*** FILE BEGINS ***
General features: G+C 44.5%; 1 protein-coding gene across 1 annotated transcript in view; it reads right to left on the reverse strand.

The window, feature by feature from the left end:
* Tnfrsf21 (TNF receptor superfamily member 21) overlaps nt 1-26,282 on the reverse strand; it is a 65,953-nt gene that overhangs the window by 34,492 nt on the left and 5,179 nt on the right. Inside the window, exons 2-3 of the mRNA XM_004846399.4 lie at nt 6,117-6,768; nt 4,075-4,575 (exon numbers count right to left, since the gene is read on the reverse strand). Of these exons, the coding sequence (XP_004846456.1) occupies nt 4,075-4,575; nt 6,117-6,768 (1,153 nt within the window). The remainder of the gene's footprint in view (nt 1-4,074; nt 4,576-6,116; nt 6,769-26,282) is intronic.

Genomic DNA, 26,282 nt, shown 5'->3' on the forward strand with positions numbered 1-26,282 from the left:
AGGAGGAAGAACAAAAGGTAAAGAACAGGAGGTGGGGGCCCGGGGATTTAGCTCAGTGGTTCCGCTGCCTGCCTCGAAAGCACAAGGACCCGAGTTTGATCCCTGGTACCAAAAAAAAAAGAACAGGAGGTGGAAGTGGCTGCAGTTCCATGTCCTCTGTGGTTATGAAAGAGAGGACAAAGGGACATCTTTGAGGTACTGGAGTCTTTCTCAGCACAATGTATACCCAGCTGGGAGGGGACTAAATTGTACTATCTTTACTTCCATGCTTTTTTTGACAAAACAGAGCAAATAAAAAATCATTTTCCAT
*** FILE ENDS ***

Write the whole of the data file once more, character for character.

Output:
General features: G+C 44.5%; 1 protein-coding gene across 1 annotated transcript in view; it reads right to left on the reverse strand.

The window, feature by feature from the left end:
* Tnfrsf21 (TNF receptor superfamily member 21) overlaps nt 1-26,282 on the reverse strand; it is a 65,953-nt gene that overhangs the window by 34,492 nt on the left and 5,179 nt on the right. Inside the window, exons 2-3 of the mRNA XM_004846399.4 lie at nt 6,117-6,768; nt 4,075-4,575 (exon numbers count right to left, since the gene is read on the reverse strand). Of these exons, the coding sequence (XP_004846456.1) occupies nt 4,075-4,575; nt 6,117-6,768 (1,153 nt within the window). The remainder of the gene's footprint in view (nt 1-4,074; nt 4,576-6,116; nt 6,769-26,282) is intronic.

Genomic DNA, 26,282 nt, shown 5'->3' on the forward strand with positions numbered 1-26,282 from the left:
AGGAGGAAGAACAAAAGGTAAAGAACAGGAGGTGGGGGCCCGGGGATTTAGCTCAGTGGTTCCGCTGCCTGCCTCGAAAGCACAAGGACCCGAGTTTGATCCCTGGTACCAAAAAAAAAAGAACAGGAGGTGGAAGTGGCTGCAGTTCCATGTCCTCTGTGGTTATGAAAGAGAGGACAAAGGGACATCTTTGAGGTACTGGAGTCTTTCTCAGCACAATGTATACCCAGCTGGGAGGGGACTAAATTGTACTATCTTTACTTCCATGCTTTTTTTGACAAAACAGAGCAAATAAAAAATCATTTTCCAT